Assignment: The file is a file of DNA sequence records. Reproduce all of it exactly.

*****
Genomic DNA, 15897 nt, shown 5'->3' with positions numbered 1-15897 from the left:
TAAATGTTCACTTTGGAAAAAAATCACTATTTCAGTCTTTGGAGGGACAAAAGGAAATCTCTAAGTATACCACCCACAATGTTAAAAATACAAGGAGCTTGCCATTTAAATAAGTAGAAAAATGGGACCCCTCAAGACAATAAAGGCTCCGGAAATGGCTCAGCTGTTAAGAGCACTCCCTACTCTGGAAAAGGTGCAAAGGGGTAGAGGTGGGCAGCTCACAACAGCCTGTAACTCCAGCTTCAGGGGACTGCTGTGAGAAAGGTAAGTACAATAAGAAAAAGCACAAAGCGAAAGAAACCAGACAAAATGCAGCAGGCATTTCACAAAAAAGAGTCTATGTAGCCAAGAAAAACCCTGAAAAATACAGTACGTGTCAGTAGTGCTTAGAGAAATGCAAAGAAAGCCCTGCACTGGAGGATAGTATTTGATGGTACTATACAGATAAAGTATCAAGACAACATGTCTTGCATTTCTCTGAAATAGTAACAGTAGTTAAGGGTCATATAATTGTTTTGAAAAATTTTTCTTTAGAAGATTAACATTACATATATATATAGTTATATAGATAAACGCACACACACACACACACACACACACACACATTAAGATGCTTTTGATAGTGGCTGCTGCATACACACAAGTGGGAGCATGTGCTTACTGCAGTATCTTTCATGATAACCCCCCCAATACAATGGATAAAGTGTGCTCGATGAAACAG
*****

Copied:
Genomic DNA, 15897 nt, shown 5'->3' with positions numbered 1-15897 from the left:
TAAATGTTCACTTTGGAAAAAAATCACTATTTCAGTCTTTGGAGGGACAAAAGGAAATCTCTAAGTATACCACCCACAATGTTAAAAATACAAGGAGCTTGCCATTTAAATAAGTAGAAAAATGGGACCCCTCAAGACAATAAAGGCTCCGGAAATGGCTCAGCTGTTAAGAGCACTCCCTACTCTGGAAAAGGTGCAAAGGGGTAGAGGTGGGCAGCTCACAACAGCCTGTAACTCCAGCTTCAGGGGACTGCTGTGAGAAAGGTAAGTACAATAAGAAAAAGCACAAAGCGAAAGAAACCAGACAAAATGCAGCAGGCATTTCACAAAAAAGAGTCTATGTAGCCAAGAAAAACCCTGAAAAATACAGTACGTGTCAGTAGTGCTTAGAGAAATGCAAAGAAAGCCCTGCACTGGAGGATAGTATTTGATGGTACTATACAGATAAAGTATCAAGACAACATGTCTTGCATTTCTCTGAAATAGTAACAGTAGTTAAGGGTCATATAATTGTTTTGAAAAATTTTTCTTTAGAAGATTAACATTACATATATATATAGTTATATAGATAAACGCACACACACACACACACACACACACACACATTAAGATGCTTTTGATAGTGGCTGCTGCATACACACAAGTGGGAGCATGTGCTTACTGCAGTATCTTTCATGATAACCCCCCCAATACAATGGATAAAGTGTGCTCGATGAAACAG